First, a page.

U.S.-Canada Border Closure May Affect Start of International Bridge Replacement

Tue April 13, 2021 - Northeast Edition
CEG


Both Canada’s New Brunswick transportation agency and MaineDOT agreed that, despite efforts to maintain its upkeep, the old bridge’s rate of deterioration was quickly bringing it closer to being obsolete. (MaineDOT photo)
Both Canada’s New Brunswick transportation agency and MaineDOT agreed that, despite efforts to maintain its upkeep, the old bridge’s rate of deterioration was quickly bringing it closer to being obsolete. (MaineDOT photo)

Construction on two large federal infrastructure projects are scheduled to get going in Maine's most northern community this summer.

A long-planned effort to rebuild the Madawaska/Edmundston International Bridge across the Saint John River from Madawaska, Maine, to Edmunston, New Brunswick, along with the new U.S. Land Port of Entry (LPOE), will each likely transform the face of the tiny Maine community.

But the continued closure of the U.S.-Canada border, which began in March 2020 due to COVID-19 restrictions, has created uncertainty as to exactly when construction will begin. In addition, the final details on both projects remain uncertain.

Contractors for both the LPOE and the International Bridge have prepared to start work in the coming months, with Woolwich, Maine's Reed & Reed, specialists in bridge builders, planning to move trailers into town by the end of April, according to the St. John Valley Times.

Meanwhile, there is no official start date for the LPOE project either, with the federal General Services Administration (GSA) saying only that the current timeline marks this summer for the site preparation. GSA and its Tennessee-based contractor J & J Contractors are still designing their project, which should continue for another six to nine months, the GSA told the local new outlet.

The reasons for replacing the steel-truss International Bridge are straightforward: After almost a century of service, the span over the Saint John River was determined by DOTs in two countries to be in poor condition.

Both Canada's New Brunswick transportation agency and MaineDOT agreed that, despite efforts to maintain its upkeep, the old bridge's rate of deterioration was quickly bringing it closer to being obsolete. In recent years, its load capacity was determined to be a paltry five tons (the equivalent of a passenger vehicle).

MaineDOT said on its website that the nearly 100-year-old structure, "no longer meets the needs of the communities and local businesses because of its width and load capacity. It would cost more to upgrade the current bridge than to build a new one."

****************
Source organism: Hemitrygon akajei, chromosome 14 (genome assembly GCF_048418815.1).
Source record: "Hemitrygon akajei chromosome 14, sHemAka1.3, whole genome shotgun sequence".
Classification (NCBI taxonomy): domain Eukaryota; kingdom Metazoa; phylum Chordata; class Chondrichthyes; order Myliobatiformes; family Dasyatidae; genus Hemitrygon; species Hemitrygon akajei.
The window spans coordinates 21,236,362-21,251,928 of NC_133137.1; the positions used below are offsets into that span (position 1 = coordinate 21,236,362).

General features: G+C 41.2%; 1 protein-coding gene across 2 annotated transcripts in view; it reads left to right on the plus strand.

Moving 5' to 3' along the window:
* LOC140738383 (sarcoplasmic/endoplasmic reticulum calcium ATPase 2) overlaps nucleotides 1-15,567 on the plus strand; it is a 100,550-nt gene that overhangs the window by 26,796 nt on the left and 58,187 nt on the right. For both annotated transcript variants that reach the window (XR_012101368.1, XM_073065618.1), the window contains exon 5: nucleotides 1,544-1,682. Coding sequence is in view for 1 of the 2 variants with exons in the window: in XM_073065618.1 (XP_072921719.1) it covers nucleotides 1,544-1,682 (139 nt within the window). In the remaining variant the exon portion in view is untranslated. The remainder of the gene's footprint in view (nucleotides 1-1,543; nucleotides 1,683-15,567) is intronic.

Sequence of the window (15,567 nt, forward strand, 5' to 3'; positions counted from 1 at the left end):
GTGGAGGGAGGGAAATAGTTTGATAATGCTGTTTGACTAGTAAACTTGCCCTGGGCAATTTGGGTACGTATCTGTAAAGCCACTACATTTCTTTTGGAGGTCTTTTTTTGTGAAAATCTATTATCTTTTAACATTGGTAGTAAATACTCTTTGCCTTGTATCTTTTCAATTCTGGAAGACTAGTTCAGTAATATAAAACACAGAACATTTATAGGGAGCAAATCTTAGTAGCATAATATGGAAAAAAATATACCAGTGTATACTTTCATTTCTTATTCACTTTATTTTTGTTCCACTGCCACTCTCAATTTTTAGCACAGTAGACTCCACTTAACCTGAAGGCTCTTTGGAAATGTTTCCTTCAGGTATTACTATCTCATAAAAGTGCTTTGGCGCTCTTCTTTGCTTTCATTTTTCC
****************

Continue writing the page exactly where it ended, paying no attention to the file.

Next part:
When construction on the new Madawaska/Edmundston International Bridge finally gets under way, it will be located approximately 1,300 ft. upriver of the old structure on the Saint John.

A more modern border station near the U.S. end of the bridge will be an upgrade over the "substandard" size and conditions of the existing building, too. MaineDOT has said the station prevented "customs and inspection agencies from adequately fulfilling their respective missions."

The reopening of the border between the United States and Canada cannot come fast enough for Reed & Reed as it worries about delays in its construction project.

"We sure hope they'll lift the COVID restrictions soon, because we need to have access over there," CEO Jackson Parker said while speaking to the St. John Valley Times. "I hope and think by the time we get up there and start working in May we'll be able to have open borders, [but] your guess is as good as mine."

If workers are unable to cross, Parker said the company would focus on building up the U.S.-side abutment until the restrictions lift.

Construction also will likely affect downtown driving in Madawaska, with Main Street running immediately adjacent to the LPOE site. Away from the downtown area entirely, the community's public works department will undertake the first stage of a major hot topping project.

Town manager Gary Picard was unsure what effect the ongoing work would have on traffic, saying that representatives from each project would be responsible for managing the flow individually.

"GSA, MaineDOT and their respective contractors will collaborate, coordinate and communicate any significant, planned traffic and travel impacts during construction as necessary," said Paul Hughes, a spokesperson of the GSA.

One thing is sure — with dozens of workers coming into Madawaska for the multi-year projects, the streets will be more full than usual, something that could spell promise for local businesses.

"That would definitely increase everything from apartment rentals to dining to purchases in the retail stores," Sharon Boucher, director of the St. John Valley Chamber of Commerce, told the newspaper. "It would mean a lot for the town."

Boucher has been assembling a directory of apartment rentals since a Reed & Reed representative called her earlier in April about bringing local subcontractors in on the bridge work. While the streets are quiet when Boucher leaves work at night now, she sees a bustling Main Street in Madawaska's future.

"I really think we're going to have a lively downtown," she predicted.




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